Fisher showed quick feet and some strength to punch the defensive end and still find his target at the next level. This is a nice example of what Fisher is capable of doing that many left tackles simply don't have the athleticism to pull off.
No. 3 – Rodney Hudson in San Diego (Week 7)
Our No. 3 block of the season is every big man's dream, the chance to get out in space and hit a little guy.
Center Rodney Hudson was able to live out that dream on the road against the San Diego Chargers in Week 7. It came on a third-and-4 play late in the third quarter, when the Chiefs dialed up a screen pass out to the left to De'Anthony Thomas.
Hudson was able to get out in space and as he zeroed in on Chris Davis, the Chargers rookie defensive back. Thomas looked like he was easily going to be stopped short on this key third down in the second half.
That was until Hudson came barreling into Davis with a pancake block, giving Thomas the ability to get around him and use some impressive quickness and footwork to pick up the first down along the sideline.
It was not only a highlight block for Hudson because of how he demolished Davis, but that was also the drive the Chiefs scored the go-ahead touchdown on an 11-yard touchdown reception from Anthony Sherman. Hudson's block on third down helped sustain that drive, which ended up being crucial in the Chiefs' 23-20 win over the 5-1 (at the time) Chargers.
No. 2 – Knile Davis vs. Miami (Week 3)
The No. 2 block of the season came on a nice play design from the Chiefs offense on a 21-yard touchdown run from Knile Davis against the Miami Dolphins back in Week 3.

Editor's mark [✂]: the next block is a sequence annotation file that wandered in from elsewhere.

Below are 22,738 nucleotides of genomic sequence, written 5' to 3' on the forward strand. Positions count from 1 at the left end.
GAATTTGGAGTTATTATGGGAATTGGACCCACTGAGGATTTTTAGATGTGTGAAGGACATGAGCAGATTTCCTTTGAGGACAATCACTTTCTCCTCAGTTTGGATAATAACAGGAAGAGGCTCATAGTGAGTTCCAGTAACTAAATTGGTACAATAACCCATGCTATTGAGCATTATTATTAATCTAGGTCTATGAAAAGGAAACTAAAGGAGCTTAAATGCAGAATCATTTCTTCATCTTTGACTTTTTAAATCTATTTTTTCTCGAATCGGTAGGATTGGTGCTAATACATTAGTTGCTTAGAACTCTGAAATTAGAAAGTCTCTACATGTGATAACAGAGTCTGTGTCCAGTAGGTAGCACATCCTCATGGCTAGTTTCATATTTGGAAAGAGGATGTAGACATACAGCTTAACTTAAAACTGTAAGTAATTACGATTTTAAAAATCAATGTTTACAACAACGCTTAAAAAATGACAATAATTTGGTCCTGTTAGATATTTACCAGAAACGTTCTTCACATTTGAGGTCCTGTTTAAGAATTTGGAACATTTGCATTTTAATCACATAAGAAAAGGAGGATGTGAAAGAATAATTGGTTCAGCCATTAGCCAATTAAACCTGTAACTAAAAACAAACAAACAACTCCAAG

It was left tackle Eric Fisher pulling around and taking on the defensive end while right guard Zach Fulton sealed off the inside lane with a nice block on the defensive tackle.
If you're drawing up a play that running backs would love to see, this is the kind of lane they want to see as they burst through to the second level of a defense.
Davis had the upper hand as he broke through the line of scrimmage thanks to fantastic blocks from Fisher and Fulton.
No. 1 – Travis Kelce vs. Earl Thomas (Week 11)
There are a lot of great things about the play that has our No. 1 block of the season, which came against the Seattle Seahawks in Week 11.
Initially, De'Anthony Thomas' motion before the snap on a jet sweep-like action affected the Seahawks linebackers, who slid to their left before and right after the snap, probably in hopes of not being late to catch Thomas on the edge if he was given the ball.
Consequently, the linebackers sliding gave right tackle Ryan Harris and right guard Zach Fulton the proper angles to set key blocks on what resulted in a Jamaal Charles' 28-yard run.
But Travis Kelce laying out Earl Thomas at the second level is the most memorable part of this play and was the most memorable block of the season.
As if taking down a founding member of the "legion of boom" wasn't enough on its own for anyone, the fact that it was Kelce, who had to answer questions throughout the season of his ability to block because his abilities as a pass catcher were easily recognizable, made it that much sweeter.
Kelce finished the season ranked as Pro Football Focus' No. 1 run blocking tight end in the NFL.